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Dragon Quest IX: Sentinels of the Starry Skies

Dragon Quest is together with Final Fantasy about the most well-known and succesful RPG series in Japan and since Dragon Quest VIII on the PS3 also gamers in our region have warmed up for the classic gameplay, the intimate stories and the original monsters of these games. Dragon Quest IX: Sentinels of the Starry Skies arrives on the DS instead of the bigger consoles and that’s not the only innovation of Square Enix that makes this classic role-playing game an absolute must.

You take on the role of a Celestrian, some kind of divine human with wings who lives in the clouds, high above the normal world where mortals can enjoy your protection. They can also see the effects of your activity, but not you yourself. Soon something terrible happens, you lose your powers and have to go on an adventure to make yourself divine again. Also the hope of all Celestrians is in your hands to restore the destroyed empire between the stars in its former glory.

The main story may sound a bit standard but where DQIX shines is the creation of believable characters with their own lives and problems. Each village you encounter has memorable missions which aren’t truly epic but immersive thanks to the intimate and sensitive atmosphere. Daughters left alone, mysterious diseases, lone souls that can’t pass to the other side until they’ve comforted their husband… it may look kiddy but the many storylines have enough depth and subtle humour on different levels to appeal to both adults and kids.

Dozens of hours to spend on that alone already, but there’s more. There are many side missions with specific ones that can be done to enhance your character or collect objects and those that want to specialize in one class – let alone multiple – will be playing for weeks and months. And then we haven’t even talked about the alchemy possibilities. Put all kinds of ingredients in a pot and get unique weapons, potions and armour. Of course you’ll first have to discover recipes, collect the necessary ingredients and test it all. And beware, we’re not limiting ourselves here to a sword and three types of shields. Sexy underpants, fluffy shoes with a bunny on top, boxer shorts, jeans and even pumps in all kinds of colors. No lack of originality! Do I still need to say you get value for money here?

All this makes that you have incredible depth in working out your character which is fun to individualize yourself for the multiplayer options in look as well as skills. And you can do the same with your three companions which you can build up and even change class after about a third of the story.

Be careful though. No matter how fun and casual this seems, you’ll get slashed if you don’t put strategy and tactics into you you build and balance your party. The different classes (thief, magician, priest, …) all have their own specific qualities next to general skills which can all be improved through skill points which offer special powers and abilities as you get better.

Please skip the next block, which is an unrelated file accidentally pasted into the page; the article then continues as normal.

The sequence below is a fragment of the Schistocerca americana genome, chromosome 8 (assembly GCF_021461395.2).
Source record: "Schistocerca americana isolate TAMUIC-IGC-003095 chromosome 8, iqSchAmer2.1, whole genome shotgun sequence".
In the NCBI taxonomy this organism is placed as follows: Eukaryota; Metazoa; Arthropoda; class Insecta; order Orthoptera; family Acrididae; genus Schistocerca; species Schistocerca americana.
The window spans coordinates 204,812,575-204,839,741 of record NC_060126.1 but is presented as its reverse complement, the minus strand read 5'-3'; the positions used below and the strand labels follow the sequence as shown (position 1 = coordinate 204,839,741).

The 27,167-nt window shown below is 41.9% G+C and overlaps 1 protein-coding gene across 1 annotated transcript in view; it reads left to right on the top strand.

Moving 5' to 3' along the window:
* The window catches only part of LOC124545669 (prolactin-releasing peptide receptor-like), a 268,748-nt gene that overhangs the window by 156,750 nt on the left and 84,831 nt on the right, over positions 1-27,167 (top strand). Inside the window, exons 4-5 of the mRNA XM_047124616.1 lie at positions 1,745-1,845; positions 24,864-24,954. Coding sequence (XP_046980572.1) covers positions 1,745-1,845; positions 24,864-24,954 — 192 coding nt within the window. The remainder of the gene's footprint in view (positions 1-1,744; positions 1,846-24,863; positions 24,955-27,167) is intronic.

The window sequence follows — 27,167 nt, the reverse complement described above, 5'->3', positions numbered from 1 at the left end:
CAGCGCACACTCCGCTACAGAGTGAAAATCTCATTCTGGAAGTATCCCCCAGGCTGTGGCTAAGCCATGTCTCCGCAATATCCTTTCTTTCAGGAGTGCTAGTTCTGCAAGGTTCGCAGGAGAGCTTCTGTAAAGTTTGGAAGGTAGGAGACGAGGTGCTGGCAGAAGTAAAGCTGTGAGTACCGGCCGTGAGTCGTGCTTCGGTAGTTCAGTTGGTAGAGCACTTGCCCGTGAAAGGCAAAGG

The combat itself is still turn-based. Downpoint is that it’s sometimes difficult to work out tactics perfectly but in exchange you do get streamlined fights in which magic, close combat and ranged attacks follow each other quickly. There’s also tons of different weapons and magic spells which make that you won’t get bored quickly. Also handy is that opponents can be seen on the world op so that you can avoid them and after a while weaker adversaries will just run away from you in the map so that you don’t waste time with them.

What makes this all the more pleasing is the large variety of enemies and incredible level of creativity and craftmanship to make them. Both creatively as technically every one of them is great, foreseen with the necessary humour (their names, attacks, reactions remain surprising and sometimes make you smile) so that things never get too serious. The bosses are equally fantastic but can take up to fifteen minutes to defeat! No easy prey and that’s why you need to grind. Luckily there’s plenty of spells and objects that can teleport you in times of need out of dungeons and they’re also handy to quickly get you from one location to another so that you never get too frustrated. If someone of your crew dies you can have him/her resurrected for a price and if everyone gets killed you’ll be punished heavily in your wallet. Painful but a good way to make sure your progress doesn’t come to a halt.

We also absolutely have to say something about the multiplayer. You can play locally with four (or less) and don’t constantly have to stay in one group. Someone can do his thing alone and only come to aid when necessary without any problem. Both in single and multiplayer you play the same character which gives a nice feeling of persistence.

A well worked out combat system, leveling that clearly affects your efficiency, monsters and dungeons that make you happy, a beautiful and intimate storyline, good graphics and animations, immersive music, tons of personality in the design and an original multiplayer… but not everything is perfect. The menus – especially for buying and selling – are a bit clumsy and you can for instance not see what all the effects of buying and equipping new gear are so that you’re never completely sure that you’re making a good choice. Also the seperate inventories for your characters and additional seperate food bag seem a bit unnecessary.

Dragon Quest IX is a beautiful RPG that combines old and new game elements with each other to form a unique handheld adventure that’s a must for everyone with a DS. Even if you’re usually not into role-playing, then I still guarantee hours and hours of fun. Try it!

Our Score:
related game: Dragon Quest IX: Sentinels of the Starry Skies
posted in: DS, Reviews, Square Enix
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